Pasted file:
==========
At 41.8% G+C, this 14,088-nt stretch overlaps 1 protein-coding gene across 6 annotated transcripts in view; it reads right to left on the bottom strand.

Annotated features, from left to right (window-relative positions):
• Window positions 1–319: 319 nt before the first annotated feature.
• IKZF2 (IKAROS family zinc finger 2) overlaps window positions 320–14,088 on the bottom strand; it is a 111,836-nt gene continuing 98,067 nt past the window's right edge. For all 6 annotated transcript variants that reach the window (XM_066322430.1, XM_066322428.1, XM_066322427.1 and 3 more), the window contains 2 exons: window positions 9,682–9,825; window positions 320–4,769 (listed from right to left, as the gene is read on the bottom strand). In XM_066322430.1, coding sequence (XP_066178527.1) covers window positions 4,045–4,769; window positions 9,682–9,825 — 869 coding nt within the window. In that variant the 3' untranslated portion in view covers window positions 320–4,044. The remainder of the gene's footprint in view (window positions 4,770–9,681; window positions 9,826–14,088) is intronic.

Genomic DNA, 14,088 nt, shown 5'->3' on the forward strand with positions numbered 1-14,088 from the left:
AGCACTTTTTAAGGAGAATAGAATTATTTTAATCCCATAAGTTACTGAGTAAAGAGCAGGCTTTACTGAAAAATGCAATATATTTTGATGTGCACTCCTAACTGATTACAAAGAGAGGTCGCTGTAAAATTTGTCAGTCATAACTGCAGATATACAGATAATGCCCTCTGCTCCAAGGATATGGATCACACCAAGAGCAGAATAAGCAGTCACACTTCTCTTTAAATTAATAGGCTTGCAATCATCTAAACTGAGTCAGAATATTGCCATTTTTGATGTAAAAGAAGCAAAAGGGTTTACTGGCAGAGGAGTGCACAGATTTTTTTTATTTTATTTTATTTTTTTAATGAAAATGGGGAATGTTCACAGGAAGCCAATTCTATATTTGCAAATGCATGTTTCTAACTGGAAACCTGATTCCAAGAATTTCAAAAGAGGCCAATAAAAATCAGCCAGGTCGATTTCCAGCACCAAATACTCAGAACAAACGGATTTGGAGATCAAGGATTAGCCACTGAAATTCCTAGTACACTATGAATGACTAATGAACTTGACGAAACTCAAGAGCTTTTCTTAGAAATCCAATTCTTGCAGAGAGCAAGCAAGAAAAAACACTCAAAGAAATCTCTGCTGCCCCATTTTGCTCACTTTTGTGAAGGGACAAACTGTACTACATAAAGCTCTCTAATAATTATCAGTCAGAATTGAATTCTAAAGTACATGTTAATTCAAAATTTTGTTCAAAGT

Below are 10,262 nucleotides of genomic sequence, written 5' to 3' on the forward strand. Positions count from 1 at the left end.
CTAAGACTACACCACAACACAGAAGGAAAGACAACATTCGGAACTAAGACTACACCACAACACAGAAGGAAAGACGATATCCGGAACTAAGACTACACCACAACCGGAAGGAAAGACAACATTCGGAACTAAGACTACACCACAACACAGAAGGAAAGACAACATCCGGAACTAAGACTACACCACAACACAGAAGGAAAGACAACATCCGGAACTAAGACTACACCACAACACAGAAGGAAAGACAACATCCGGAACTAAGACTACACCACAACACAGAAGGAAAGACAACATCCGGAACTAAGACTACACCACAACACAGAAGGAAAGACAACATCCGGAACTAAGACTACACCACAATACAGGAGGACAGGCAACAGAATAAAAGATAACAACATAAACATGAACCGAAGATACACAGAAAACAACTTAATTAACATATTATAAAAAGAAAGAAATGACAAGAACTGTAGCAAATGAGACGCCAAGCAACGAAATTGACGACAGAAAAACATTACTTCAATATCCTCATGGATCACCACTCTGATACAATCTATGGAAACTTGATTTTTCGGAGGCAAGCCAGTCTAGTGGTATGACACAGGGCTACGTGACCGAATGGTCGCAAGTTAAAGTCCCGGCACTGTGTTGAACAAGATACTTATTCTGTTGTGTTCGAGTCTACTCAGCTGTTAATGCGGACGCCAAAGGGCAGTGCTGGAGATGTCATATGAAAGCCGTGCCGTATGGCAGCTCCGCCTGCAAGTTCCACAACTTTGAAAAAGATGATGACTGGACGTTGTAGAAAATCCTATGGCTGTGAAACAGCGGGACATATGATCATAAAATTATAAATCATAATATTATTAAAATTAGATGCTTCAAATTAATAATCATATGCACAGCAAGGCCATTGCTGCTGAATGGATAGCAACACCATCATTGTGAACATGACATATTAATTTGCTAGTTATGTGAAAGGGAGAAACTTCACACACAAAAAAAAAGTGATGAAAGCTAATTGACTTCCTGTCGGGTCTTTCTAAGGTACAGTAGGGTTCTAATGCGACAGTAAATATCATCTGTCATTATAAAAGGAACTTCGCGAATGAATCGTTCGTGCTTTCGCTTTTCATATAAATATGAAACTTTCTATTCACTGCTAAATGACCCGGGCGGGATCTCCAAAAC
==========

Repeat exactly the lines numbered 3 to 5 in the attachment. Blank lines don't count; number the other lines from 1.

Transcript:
• Window positions 1–319: 319 nt before the first annotated feature.
• IKZF2 (IKAROS family zinc finger 2) overlaps window positions 320–14,088 on the bottom strand; it is a 111,836-nt gene continuing 98,067 nt past the window's right edge. For all 6 annotated transcript variants that reach the window (XM_066322430.1, XM_066322428.1, XM_066322427.1 and 3 more), the window contains 2 exons: window positions 9,682–9,825; window positions 320–4,769 (listed from right to left, as the gene is read on the bottom strand). In XM_066322430.1, coding sequence (XP_066178527.1) covers window positions 4,045–4,769; window positions 9,682–9,825 — 869 coding nt within the window. In that variant the 3' untranslated portion in view covers window positions 320–4,044. The remainder of the gene's footprint in view (window positions 4,770–9,681; window positions 9,826–14,088) is intronic.

Genomic DNA, 14,088 nt, shown 5'->3' on the forward strand with positions numbered 1-14,088 from the left: